The Institute for Family Studies has an essay by Professor W. Bradford Wilcox, titled Marriage Facilitates Responsible Fatherhood. According to the editor’s note the essay is an abbreviated version of Wilcox’s testimony to he House Ways and Means Committee for the Worker and Family Support Subcommittee Hearing in June. The essay concludes with:
Given all this, federal programs and public policies designed to promote healthy fatherhood should not lose sight of the importance of also strengthening marriage in America. That’s because no other institution is as successful as marriage in connecting fathers to their children.
Wilcox’s closing plea may seem obvious, but the truth he is touching on is a politically dangerous one. This is because “responsible fatherhood” is a term used to minimize the entirely predictable consequences of reworking our family structure from a marriage based model to a child support model. The implication is that something mysterious suddenly happened to men, causing fathers to become less engaged with their children. Politicians promote this implication with organizations like the National Responsible Fatherhood Clearinghouse, and they do so to distract from their own evil actions. The reality is that we have created elaborate legal machinery to eject fathers from the home and alienate them from their children.
Professor Willcox urges congress to look for ways to strengthen marriage, but it would be hugely beneficial if the government would simply stop working so diligently to facilitate kicking fathers out of the home, and out of their children’s lives. But kicking dad out is essential to achieving feminist goals. The machinery of familial destruction is essential to empower women who are unmarried, divorced, and even married.
In the case of married women, giving mothers the ability to easily eject the father from the home gives wives great power over their husbands. Professor Martin Halla warns policy makers that joint custody harms married mothers by making it harder for mothers to alienate fathers from their children. From Do joint custody laws improve family well-being?
The redistribution effect of joint custody laws
The introduction of joint custody improves divorce as an option for men and potentially worsens it for women. The change to joint custody strengthens the bargaining position of men within marriage… This shift in allocation power should increase the well-being of men and potentially lower it for women.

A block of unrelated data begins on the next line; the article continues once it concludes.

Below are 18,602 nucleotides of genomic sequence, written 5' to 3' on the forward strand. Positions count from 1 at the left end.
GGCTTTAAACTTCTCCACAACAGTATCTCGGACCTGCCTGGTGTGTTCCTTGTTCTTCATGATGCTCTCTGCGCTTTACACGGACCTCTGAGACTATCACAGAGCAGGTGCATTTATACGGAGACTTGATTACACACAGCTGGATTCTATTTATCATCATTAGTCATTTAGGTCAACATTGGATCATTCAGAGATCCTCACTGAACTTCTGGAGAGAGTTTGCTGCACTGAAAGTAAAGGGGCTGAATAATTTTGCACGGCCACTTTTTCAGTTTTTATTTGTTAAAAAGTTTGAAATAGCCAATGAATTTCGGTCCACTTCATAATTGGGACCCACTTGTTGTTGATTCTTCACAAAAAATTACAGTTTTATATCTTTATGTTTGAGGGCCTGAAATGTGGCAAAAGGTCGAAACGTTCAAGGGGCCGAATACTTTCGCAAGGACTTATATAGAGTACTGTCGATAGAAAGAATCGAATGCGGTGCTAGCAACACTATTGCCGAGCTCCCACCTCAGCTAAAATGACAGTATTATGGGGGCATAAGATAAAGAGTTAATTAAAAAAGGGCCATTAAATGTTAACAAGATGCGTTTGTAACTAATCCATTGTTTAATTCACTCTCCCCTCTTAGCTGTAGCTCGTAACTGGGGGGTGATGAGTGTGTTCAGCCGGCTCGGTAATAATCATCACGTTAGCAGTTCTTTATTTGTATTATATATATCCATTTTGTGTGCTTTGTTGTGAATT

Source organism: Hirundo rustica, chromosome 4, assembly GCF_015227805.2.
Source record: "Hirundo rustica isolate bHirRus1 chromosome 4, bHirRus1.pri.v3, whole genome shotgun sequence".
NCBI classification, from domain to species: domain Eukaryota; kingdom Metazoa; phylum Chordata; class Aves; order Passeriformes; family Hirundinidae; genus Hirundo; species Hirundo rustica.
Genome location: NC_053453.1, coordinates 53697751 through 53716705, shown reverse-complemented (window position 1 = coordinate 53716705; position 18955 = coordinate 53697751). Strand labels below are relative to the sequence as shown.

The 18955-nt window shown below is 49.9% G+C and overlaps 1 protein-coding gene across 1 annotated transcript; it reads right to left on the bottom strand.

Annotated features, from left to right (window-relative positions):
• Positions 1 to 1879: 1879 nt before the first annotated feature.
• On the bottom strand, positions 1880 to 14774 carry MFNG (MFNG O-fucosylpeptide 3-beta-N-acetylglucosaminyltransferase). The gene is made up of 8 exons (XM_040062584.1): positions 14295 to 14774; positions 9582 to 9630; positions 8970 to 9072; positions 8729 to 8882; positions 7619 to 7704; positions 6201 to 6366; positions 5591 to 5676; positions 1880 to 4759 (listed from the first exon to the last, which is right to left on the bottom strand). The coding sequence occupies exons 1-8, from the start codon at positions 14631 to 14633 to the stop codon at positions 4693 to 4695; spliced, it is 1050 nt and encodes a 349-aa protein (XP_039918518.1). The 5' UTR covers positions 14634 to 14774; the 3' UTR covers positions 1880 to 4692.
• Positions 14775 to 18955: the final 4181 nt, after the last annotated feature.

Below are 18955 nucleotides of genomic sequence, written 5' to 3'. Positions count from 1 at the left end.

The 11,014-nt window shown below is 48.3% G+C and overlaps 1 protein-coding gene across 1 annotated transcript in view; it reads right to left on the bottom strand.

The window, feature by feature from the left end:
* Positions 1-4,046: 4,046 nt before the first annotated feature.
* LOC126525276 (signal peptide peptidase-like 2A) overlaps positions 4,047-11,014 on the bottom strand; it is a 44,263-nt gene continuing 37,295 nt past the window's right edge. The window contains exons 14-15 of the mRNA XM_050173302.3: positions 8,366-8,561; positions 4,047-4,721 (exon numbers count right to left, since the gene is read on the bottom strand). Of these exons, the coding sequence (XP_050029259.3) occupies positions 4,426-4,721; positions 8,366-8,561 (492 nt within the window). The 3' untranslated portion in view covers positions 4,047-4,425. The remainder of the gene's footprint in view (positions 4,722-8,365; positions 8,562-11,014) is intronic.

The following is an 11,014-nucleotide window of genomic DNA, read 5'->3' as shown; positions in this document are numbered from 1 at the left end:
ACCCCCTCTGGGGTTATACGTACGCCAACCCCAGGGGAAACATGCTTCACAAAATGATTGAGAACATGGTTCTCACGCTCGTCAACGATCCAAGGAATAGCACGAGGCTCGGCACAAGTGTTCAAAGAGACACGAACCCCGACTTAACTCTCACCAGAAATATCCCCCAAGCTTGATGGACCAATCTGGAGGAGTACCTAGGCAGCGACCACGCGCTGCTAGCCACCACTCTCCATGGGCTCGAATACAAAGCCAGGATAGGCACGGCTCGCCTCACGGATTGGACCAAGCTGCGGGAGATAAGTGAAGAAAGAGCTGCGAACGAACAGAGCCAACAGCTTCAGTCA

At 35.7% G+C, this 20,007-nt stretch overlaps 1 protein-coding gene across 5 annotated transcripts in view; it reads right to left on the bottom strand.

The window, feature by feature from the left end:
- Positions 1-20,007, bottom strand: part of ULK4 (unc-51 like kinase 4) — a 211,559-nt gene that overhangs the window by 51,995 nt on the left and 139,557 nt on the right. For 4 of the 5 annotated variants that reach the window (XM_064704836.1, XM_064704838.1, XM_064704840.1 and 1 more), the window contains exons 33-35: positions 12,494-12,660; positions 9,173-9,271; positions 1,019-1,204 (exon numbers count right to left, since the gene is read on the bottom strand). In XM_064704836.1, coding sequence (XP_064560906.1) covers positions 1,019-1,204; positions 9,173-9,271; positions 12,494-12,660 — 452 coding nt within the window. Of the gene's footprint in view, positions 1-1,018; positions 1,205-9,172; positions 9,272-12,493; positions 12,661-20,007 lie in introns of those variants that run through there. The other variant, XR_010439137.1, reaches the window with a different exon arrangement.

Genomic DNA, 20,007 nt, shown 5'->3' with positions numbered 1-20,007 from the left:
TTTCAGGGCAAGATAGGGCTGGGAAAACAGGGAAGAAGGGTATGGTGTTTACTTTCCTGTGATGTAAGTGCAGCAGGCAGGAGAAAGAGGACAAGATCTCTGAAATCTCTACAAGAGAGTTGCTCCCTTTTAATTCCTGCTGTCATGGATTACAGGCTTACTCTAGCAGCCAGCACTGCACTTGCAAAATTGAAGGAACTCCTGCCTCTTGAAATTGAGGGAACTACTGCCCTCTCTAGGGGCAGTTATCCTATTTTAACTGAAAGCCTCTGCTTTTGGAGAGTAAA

Policymakers should acknowledge that regulating families’ post-divorce life may affect intact families…
To predict the effects of a planned reform, it would be important to assess how the relative bargaining positions of spouses will be affected. This can be approximated by checking how the reform affects the well-being of each partner in the case of a potential divorce. The party who will benefit from the reform will gain power within the marriage.
Economists Stevenson and Wolfers describe the mechanism Halla is referring to in their paper Bargaining in the Shadow of the Law: Divorce Laws and Family Distress (emphasis mine).
In the literature on the economics of the family there has been growing consensus on the need to take bargaining and distribution within marriage seriously. Such models of the family rely on a threat point to determine distribution within the household. The switch to a unilateral divorce regime redistributes power in a marriage, giving power to the person who wants out, and reducing the power previously held by the partner interested in preserving the marriage.
Alienating children from their fathers isn’t an unintended side effect of our current system. Giving mothers the power to kick fathers out of their children’s lives is a public policy tool used to strike fear in married fathers. Again from Professor Halla:
…it is useful to consider that a father’s situation improves on average after a divorce in a joint custody regime compared with the situation before the reform. On average, fathers lose a large share of their parental rights after divorce under sole custody rules, while they still have a good chance of being involved in their children’s upbringing under joint custody rules.
If fathers don’t fear losing access to their children, mothers can’t use this fear to threaten them. As a sociology professor, Wilcox has to understand the public policy reason fathers are being kicked out of their children’s lives. Men didn’t suddenly and mysteriously become less responsible; government kicked fathers out of the home to empower mothers. Yet Wilcox ignores this elephant in the middle of the room in his testimony to Congress. This was a shrewd move, because addressing that ugly truth would certainly threaten Wilcox’s career in public policy. As it stands even stating the painfully obvious, that legally (even if only temporarily) declaring that fathers are part of the family increases fathers’ investment in their families, is a potential threat to the status quo. For his tepid courage in the service of innocent children, Professor Wilcox deserves tepid praise. And should he or any of his peers one day develop the courage to speak the more dangerous truth, that alienation of fathers from their children is quite intentional, it would present a serious threat to our current family model.